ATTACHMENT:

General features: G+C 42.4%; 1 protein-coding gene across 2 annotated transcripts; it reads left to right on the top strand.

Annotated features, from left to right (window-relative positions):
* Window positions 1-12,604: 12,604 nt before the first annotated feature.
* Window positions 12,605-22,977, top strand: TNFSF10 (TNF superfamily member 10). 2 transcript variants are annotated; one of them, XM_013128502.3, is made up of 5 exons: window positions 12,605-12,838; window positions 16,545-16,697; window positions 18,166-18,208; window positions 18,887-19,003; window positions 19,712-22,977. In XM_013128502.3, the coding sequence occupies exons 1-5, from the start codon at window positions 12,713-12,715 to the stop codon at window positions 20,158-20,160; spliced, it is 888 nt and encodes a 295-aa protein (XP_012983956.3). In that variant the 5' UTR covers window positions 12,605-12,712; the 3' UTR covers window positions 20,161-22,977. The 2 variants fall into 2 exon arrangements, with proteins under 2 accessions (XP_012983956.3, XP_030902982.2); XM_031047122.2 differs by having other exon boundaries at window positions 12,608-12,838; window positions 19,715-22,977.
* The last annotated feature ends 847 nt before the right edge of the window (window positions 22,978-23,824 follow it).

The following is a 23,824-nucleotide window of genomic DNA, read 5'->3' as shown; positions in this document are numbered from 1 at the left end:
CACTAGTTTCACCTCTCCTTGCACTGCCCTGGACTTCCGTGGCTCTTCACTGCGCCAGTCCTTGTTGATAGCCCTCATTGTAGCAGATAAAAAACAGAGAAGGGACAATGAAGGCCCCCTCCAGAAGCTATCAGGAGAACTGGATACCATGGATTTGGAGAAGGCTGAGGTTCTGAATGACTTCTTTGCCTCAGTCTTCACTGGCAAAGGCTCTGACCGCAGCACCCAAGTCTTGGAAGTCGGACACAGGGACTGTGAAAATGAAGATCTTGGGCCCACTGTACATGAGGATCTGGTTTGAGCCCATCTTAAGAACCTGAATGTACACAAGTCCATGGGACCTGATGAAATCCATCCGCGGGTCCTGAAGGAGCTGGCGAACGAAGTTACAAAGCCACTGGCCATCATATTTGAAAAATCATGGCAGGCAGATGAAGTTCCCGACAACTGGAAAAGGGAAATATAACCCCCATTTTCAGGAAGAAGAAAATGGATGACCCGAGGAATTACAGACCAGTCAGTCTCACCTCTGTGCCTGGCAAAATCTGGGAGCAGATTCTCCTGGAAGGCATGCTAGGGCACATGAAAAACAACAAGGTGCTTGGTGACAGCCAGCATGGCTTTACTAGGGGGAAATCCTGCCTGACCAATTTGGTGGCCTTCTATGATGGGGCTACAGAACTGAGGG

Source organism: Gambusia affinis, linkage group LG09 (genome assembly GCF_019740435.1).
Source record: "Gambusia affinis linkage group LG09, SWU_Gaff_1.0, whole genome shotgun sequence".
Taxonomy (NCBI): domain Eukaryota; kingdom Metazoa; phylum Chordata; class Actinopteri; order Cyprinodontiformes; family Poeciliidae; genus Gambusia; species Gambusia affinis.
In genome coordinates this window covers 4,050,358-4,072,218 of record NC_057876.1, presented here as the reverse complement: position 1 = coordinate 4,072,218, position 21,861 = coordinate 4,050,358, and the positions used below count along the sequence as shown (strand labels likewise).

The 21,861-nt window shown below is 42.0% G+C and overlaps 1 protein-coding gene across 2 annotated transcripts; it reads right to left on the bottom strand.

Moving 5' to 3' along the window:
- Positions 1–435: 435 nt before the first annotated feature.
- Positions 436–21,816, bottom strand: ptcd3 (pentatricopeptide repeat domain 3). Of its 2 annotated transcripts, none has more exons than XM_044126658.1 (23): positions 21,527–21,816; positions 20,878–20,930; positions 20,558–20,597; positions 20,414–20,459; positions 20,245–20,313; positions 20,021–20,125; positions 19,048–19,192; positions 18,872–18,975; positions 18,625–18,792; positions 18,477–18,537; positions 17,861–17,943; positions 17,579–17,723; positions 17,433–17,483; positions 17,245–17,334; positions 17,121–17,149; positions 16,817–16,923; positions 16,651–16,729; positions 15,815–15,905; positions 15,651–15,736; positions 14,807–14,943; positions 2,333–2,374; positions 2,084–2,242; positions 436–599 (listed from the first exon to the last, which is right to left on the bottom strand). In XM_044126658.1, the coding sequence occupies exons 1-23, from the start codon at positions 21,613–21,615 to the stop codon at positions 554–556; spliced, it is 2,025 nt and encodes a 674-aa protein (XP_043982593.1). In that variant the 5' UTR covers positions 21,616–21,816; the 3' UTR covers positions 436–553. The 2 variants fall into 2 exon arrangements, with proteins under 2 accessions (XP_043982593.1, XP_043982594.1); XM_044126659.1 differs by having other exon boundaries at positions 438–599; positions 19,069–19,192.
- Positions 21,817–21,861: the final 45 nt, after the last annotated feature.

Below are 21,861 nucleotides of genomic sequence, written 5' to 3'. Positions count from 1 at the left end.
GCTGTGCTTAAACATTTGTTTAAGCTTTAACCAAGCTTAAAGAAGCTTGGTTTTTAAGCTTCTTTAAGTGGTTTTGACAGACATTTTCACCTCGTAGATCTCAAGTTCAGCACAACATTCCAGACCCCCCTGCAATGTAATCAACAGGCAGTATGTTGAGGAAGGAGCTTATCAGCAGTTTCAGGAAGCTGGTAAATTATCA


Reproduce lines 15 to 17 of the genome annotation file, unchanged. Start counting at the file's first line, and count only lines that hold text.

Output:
- Positions 436–21,816, bottom strand: ptcd3 (pentatricopeptide repeat domain 3). Of its 2 annotated transcripts, none has more exons than XM_044126658.1 (23): positions 21,527–21,816; positions 20,878–20,930; positions 20,558–20,597; positions 20,414–20,459; positions 20,245–20,313; positions 20,021–20,125; positions 19,048–19,192; positions 18,872–18,975; positions 18,625–18,792; positions 18,477–18,537; positions 17,861–17,943; positions 17,579–17,723; positions 17,433–17,483; positions 17,245–17,334; positions 17,121–17,149; positions 16,817–16,923; positions 16,651–16,729; positions 15,815–15,905; positions 15,651–15,736; positions 14,807–14,943; positions 2,333–2,374; positions 2,084–2,242; positions 436–599 (listed from the first exon to the last, which is right to left on the bottom strand). In XM_044126658.1, the coding sequence occupies exons 1-23, from the start codon at positions 21,613–21,615 to the stop codon at positions 554–556; spliced, it is 2,025 nt and encodes a 674-aa protein (XP_043982593.1). In that variant the 5' UTR covers positions 21,616–21,816; the 3' UTR covers positions 436–553. The 2 variants fall into 2 exon arrangements, with proteins under 2 accessions (XP_043982593.1, XP_043982594.1); XM_044126659.1 differs by having other exon boundaries at positions 438–599; positions 19,069–19,192.
- Positions 21,817–21,861: the final 45 nt, after the last annotated feature.

Below are 21,861 nucleotides of genomic sequence, written 5' to 3'. Positions count from 1 at the left end.